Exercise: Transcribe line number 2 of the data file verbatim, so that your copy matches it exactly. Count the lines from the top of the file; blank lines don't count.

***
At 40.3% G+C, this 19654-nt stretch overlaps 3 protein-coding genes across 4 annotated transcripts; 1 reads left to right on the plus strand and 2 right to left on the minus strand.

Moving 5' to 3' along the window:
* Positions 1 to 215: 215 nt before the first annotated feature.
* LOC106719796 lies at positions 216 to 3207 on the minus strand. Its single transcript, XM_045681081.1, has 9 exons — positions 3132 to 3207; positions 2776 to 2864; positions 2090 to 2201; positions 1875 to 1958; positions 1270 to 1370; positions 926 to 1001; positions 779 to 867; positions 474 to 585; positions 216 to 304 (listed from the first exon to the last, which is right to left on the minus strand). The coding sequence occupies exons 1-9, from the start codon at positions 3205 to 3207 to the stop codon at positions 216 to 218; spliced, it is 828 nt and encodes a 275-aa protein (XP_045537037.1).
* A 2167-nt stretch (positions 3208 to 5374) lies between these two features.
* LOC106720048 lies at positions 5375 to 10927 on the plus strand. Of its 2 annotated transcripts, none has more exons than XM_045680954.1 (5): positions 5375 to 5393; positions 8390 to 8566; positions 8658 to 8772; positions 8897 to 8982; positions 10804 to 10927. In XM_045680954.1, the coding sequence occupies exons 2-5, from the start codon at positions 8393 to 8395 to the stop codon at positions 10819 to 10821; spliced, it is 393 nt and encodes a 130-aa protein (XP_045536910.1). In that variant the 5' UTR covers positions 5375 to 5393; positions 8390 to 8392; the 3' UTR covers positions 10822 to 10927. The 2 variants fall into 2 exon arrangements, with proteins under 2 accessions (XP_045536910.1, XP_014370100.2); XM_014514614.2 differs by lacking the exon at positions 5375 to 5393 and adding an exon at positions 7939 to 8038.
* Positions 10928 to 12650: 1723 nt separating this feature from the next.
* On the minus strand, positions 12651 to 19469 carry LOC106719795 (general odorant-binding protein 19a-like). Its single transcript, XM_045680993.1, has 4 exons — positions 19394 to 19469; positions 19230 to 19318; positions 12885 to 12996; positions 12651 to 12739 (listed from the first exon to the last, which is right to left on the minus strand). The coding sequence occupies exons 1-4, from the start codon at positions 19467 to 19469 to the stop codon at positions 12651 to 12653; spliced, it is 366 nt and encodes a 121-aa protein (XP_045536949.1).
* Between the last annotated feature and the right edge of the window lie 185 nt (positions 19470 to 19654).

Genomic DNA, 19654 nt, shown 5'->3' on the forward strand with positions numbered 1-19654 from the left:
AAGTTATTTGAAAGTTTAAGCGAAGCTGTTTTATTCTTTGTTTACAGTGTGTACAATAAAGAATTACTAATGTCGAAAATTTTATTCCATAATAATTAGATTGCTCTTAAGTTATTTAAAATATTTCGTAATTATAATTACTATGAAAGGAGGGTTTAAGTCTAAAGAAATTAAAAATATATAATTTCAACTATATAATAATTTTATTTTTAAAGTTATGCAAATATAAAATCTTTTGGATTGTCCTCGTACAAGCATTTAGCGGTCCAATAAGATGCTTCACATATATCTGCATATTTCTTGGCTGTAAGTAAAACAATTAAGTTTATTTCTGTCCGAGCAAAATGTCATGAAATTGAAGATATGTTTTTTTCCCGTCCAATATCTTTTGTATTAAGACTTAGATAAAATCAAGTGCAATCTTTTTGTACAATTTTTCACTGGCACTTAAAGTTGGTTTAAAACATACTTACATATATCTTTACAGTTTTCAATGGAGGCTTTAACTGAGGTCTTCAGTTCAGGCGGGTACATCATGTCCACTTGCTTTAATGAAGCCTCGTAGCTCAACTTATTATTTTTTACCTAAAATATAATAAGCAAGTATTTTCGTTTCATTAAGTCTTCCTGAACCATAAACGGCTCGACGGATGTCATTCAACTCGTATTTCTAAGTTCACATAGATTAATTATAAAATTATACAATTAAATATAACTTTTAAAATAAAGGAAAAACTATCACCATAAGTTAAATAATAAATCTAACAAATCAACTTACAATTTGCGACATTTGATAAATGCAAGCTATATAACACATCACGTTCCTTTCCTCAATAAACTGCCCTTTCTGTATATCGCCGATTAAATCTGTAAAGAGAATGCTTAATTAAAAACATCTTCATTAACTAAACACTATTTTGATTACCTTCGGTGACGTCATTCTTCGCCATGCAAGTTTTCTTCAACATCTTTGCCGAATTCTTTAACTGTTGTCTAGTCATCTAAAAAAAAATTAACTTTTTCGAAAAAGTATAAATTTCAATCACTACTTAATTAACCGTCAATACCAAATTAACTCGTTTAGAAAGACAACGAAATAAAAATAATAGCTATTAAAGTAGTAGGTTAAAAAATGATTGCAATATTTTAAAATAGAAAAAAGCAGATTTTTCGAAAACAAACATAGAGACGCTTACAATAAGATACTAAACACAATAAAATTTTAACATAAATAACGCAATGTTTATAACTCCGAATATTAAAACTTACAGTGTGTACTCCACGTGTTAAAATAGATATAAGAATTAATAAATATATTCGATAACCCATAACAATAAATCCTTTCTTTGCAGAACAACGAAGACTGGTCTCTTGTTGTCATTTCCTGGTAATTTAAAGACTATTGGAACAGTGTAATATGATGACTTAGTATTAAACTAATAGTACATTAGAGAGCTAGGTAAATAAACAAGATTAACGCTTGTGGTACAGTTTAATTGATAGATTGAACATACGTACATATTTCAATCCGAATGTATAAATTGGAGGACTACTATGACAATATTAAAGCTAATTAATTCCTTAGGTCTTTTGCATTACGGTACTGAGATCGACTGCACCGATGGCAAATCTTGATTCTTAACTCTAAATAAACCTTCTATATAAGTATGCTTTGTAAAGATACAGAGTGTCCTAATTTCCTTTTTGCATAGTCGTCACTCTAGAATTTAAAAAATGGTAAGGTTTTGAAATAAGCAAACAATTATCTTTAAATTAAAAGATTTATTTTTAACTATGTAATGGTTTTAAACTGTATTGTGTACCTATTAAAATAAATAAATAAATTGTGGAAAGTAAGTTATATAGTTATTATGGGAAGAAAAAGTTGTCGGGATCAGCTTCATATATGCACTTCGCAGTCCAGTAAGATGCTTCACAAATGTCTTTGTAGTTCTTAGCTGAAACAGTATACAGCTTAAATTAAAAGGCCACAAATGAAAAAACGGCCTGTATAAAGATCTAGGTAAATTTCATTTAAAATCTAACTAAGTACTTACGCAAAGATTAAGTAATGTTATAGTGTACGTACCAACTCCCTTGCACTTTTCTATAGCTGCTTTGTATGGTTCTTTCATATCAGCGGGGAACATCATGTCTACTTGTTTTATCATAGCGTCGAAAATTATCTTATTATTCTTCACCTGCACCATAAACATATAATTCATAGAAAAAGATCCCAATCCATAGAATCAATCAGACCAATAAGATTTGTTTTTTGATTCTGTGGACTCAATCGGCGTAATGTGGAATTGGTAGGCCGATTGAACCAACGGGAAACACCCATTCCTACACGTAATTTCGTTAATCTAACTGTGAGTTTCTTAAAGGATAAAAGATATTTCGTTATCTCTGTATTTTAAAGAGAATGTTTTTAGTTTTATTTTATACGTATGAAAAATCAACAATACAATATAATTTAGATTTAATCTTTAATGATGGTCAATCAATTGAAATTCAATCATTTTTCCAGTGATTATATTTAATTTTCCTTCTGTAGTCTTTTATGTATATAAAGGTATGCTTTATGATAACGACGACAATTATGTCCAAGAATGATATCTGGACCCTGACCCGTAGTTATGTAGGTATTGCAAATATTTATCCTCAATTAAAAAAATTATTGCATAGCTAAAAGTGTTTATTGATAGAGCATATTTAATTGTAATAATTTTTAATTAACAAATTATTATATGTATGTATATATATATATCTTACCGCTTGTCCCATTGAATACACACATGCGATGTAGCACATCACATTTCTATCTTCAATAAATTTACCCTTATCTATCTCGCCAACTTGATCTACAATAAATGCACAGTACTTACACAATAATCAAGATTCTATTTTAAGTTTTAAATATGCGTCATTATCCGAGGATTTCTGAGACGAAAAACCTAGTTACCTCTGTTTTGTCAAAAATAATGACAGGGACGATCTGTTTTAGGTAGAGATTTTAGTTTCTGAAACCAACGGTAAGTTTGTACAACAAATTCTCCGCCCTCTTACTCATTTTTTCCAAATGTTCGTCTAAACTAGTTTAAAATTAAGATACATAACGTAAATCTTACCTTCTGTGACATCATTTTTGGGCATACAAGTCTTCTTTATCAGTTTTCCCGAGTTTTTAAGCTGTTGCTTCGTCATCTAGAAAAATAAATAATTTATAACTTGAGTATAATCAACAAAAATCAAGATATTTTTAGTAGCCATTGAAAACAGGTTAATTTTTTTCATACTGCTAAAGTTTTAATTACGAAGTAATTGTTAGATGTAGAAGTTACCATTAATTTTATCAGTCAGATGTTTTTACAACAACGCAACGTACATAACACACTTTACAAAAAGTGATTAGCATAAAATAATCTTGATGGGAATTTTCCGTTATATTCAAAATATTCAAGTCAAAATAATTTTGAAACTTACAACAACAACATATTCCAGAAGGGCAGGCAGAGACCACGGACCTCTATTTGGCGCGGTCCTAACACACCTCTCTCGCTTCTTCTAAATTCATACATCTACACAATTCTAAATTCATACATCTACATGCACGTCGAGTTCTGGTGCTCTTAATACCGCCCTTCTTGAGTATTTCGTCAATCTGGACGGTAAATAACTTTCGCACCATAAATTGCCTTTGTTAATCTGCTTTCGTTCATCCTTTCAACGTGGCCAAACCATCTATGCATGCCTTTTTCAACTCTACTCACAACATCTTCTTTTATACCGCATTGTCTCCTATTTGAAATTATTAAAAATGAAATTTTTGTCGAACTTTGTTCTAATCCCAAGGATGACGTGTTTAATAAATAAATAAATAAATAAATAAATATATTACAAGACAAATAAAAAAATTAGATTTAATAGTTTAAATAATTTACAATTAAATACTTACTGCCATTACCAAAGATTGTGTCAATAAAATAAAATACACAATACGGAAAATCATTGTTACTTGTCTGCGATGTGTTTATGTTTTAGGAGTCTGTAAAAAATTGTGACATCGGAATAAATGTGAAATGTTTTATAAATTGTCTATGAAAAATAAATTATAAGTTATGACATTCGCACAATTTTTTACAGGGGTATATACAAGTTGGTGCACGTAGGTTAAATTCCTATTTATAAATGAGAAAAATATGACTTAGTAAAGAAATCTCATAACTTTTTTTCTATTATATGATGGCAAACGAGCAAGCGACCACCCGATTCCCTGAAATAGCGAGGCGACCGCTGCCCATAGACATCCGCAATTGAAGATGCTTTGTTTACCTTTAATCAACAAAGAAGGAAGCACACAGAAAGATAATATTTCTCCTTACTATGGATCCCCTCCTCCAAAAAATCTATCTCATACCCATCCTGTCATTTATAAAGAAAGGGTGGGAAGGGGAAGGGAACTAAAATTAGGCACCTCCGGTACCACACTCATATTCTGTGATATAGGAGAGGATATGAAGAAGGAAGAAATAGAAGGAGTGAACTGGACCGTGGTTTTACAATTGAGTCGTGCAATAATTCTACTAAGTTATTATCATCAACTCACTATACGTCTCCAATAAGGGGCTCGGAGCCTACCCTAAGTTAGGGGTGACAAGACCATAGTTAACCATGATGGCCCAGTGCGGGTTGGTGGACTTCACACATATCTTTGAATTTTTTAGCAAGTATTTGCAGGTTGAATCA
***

Moving 5' to 3' along the window: